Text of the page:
Trump Education Budget Tips Scale Against 'Marginalized Communities'
Wednesday, April 26, 2017
SEATTLE - Teachers and education staff are watching closely this week to see what happens with the Trump administration's proposed cuts to Education Department programs, as Congress works on a budget for next year.
The proposal slashes more than 13 percent, or $9 billion, off the agency's budget. While this might change during negotiations, Karen Strickland, president of the American Federation of Teachers of Washington, said she sees a theme that is emerging from the proposal.
"There are cuts that will have a direct negative impact on more marginalized communities," she said, "whether that be low-income, communities of color, English-language learners - or in higher ed, first-generation college students."
Strickland said cutting funding completely for after-school programs disproportionately hurts working families, for example. She also pointed to programs such as GEAR UP and TRIO, now on the chopping block - although they've been successful at helping low-income students prepare for college. The Trump administration has said the programs have been targeted because they haven't been proven to work.
However, not all programs would see cuts. Education Secretary Betsy DeVos has paved the way for private schools, adding $250 million toward a private-school choice program. Strickland said that takes money away from public schools, tipping the scales toward private education - which isn't affordable for most Americans.
"Things like vouchers, they don't usually cover the full cost of going to a private school," she said, "so what that ends up being is financial aid for wealthy people who can fill in the gap."
Despite the proposed cuts being on the table for more than a month, nothing is set in stone. Strickland said the uncertainty is stressful for the educators and staff she represents.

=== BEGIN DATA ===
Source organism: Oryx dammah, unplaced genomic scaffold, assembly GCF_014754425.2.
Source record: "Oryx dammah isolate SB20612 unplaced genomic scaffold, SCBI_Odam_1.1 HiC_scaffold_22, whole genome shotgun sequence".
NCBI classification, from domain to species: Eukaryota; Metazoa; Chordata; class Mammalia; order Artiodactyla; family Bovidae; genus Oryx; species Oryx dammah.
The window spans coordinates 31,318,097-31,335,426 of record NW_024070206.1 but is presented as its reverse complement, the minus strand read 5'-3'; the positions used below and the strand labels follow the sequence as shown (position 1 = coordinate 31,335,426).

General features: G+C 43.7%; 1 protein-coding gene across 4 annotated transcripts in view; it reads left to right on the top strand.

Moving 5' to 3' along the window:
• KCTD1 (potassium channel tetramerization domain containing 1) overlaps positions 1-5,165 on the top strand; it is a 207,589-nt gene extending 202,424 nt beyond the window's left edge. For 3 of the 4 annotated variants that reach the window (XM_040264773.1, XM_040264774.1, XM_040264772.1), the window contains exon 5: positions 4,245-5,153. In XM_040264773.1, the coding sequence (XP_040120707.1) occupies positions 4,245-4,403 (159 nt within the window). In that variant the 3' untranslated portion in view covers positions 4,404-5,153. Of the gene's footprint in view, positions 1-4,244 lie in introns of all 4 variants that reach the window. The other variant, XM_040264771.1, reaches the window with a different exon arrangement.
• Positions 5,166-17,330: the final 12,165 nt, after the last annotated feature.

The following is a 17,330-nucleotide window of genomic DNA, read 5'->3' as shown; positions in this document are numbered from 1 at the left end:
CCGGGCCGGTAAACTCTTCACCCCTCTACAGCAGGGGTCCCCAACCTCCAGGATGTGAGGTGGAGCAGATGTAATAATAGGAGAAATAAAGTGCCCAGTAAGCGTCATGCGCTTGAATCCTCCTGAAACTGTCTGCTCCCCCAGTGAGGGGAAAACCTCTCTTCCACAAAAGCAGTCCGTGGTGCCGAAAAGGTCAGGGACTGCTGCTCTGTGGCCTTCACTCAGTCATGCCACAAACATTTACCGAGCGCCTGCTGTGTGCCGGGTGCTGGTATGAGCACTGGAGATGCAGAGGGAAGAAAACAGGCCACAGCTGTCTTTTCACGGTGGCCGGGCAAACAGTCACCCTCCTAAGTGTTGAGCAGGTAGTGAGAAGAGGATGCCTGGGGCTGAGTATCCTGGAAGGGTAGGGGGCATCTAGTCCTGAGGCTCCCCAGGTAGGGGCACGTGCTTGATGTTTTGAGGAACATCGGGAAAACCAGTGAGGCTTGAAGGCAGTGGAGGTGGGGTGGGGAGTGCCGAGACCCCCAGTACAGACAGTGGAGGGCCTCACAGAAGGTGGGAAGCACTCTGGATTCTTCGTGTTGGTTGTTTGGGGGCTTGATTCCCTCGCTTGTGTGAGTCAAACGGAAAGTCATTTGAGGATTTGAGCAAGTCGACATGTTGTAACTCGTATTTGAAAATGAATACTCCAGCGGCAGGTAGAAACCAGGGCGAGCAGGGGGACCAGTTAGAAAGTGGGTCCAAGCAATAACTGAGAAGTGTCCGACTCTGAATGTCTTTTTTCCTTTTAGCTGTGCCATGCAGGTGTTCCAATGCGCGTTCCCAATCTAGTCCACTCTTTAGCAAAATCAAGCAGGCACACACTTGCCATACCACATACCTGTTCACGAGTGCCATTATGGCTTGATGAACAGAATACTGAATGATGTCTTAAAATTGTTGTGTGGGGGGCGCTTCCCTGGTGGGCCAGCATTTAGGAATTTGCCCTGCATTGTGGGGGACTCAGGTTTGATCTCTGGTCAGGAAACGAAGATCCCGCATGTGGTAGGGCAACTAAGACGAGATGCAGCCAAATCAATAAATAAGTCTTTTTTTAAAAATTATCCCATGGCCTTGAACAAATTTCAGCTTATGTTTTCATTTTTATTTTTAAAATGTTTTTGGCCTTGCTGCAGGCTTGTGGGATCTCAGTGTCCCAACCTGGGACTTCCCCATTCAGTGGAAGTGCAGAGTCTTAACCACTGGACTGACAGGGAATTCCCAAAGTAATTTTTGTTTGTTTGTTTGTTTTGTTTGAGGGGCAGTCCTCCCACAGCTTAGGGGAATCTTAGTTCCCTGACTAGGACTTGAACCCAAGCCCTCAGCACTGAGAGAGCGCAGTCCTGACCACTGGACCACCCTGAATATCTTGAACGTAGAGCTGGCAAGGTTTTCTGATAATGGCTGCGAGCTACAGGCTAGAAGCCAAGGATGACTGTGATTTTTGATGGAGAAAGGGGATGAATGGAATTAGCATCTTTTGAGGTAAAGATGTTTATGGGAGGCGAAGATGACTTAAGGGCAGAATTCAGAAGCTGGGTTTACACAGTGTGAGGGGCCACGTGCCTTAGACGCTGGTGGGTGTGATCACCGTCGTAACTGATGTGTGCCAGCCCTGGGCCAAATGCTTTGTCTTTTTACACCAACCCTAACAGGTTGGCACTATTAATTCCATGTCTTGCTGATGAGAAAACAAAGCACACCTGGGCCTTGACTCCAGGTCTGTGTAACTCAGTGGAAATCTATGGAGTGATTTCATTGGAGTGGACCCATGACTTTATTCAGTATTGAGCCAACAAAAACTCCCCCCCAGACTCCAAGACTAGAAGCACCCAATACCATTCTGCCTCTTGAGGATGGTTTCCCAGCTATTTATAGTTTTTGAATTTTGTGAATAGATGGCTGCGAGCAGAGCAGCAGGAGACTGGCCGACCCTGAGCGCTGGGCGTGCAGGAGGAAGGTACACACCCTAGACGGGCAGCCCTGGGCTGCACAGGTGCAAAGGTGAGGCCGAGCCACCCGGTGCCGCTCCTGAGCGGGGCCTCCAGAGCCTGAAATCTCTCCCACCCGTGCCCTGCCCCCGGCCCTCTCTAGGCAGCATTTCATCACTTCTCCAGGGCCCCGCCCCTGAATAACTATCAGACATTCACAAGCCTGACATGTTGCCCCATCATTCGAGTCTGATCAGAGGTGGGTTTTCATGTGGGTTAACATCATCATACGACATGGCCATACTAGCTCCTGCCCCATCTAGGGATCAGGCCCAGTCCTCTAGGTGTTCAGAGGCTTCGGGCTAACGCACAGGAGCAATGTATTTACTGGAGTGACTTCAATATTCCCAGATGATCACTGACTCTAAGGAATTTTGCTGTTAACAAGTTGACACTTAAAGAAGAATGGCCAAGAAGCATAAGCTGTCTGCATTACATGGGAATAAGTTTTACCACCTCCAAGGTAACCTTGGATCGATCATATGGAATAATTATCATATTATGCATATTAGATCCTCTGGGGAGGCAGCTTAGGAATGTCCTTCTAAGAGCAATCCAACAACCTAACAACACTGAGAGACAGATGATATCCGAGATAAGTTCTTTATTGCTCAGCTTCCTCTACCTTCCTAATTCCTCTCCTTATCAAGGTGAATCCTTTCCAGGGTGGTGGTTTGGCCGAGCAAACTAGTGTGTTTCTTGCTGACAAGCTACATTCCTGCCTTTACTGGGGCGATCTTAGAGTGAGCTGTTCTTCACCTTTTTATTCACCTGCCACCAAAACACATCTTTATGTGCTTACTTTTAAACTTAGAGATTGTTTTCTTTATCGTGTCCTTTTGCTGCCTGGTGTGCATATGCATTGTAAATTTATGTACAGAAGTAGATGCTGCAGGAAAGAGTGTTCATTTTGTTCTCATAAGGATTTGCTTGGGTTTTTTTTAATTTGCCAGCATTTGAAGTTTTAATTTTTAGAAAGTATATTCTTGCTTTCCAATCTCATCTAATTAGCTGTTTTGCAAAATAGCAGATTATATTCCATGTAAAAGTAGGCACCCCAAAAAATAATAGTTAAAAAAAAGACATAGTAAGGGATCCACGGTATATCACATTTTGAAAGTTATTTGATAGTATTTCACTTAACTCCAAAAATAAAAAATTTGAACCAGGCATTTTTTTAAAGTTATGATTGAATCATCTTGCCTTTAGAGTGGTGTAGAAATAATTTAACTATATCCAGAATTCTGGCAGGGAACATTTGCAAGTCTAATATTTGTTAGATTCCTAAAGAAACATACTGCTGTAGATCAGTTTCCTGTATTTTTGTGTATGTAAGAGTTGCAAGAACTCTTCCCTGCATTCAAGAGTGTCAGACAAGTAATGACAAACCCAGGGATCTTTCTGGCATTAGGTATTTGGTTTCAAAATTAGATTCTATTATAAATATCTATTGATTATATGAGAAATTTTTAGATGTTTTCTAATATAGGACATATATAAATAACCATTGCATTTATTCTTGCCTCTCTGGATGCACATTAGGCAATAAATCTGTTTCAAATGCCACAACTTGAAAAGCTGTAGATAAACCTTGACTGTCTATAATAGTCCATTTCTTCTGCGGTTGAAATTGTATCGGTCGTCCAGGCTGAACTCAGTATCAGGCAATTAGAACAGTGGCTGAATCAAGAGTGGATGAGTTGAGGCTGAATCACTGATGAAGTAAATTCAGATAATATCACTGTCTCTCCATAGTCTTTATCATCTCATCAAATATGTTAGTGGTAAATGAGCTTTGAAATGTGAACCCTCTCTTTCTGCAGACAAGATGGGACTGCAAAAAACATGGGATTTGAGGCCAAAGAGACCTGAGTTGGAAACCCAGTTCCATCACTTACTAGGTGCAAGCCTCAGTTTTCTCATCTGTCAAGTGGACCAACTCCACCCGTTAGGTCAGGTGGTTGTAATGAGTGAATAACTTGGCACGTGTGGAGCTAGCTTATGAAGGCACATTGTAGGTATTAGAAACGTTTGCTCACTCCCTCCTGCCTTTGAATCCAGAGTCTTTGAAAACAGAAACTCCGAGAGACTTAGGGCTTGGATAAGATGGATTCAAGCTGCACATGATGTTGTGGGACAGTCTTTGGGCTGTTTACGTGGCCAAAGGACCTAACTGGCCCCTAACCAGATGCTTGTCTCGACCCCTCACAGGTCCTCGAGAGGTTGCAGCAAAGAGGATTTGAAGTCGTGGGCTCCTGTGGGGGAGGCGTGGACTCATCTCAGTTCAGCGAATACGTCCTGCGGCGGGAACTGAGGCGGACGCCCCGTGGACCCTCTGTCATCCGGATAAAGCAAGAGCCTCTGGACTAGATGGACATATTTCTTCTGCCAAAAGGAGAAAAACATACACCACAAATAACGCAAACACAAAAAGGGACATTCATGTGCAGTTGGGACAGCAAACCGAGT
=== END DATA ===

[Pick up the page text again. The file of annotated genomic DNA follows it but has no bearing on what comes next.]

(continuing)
"The other thing is, it takes time to advocate and fight for protecting the budget," she said. "You know, we're not building anything - we're defending against losses, and I think that that's really stressful for folks, too."
get more stories like this via email
California tribes are headed to the White House Tribal Nations Summit tomorrow, where they will ask Congress and the Biden administration to create …
A new report shows Maine is exceeding the home-heating goals set forth in its ambitious four-year climate plan to reduce greenhouse-gas emissions…
By India Gardener / Broadcast version by Nadia Ramlagan reporting for the Kent State-Ohio News Connection Collaboration. According to Attorney …
It's estimated that one in three Kentuckians struggles to pay medical bills, and the issue continues to be a driving factor in personal bankruptcy …
Senate lawmakers are soon expected to vote on the Modernizing Opioid Treatment Access Act, legislation introduced this year by Republican Sen…
Health and Wellness
A new program in Utah wants to help first responders learn to recognize and work through their traumatic life events through horsemanship. This …
Health and Wellness
A coalition of Nevada groups is behind a statewide effort to make Nevada an Employment First state. That would align the state with a U.S. Labor …
Government accountability groups want increased transparency in New York criminal court decisions. This comes after a new report finds only 6% of …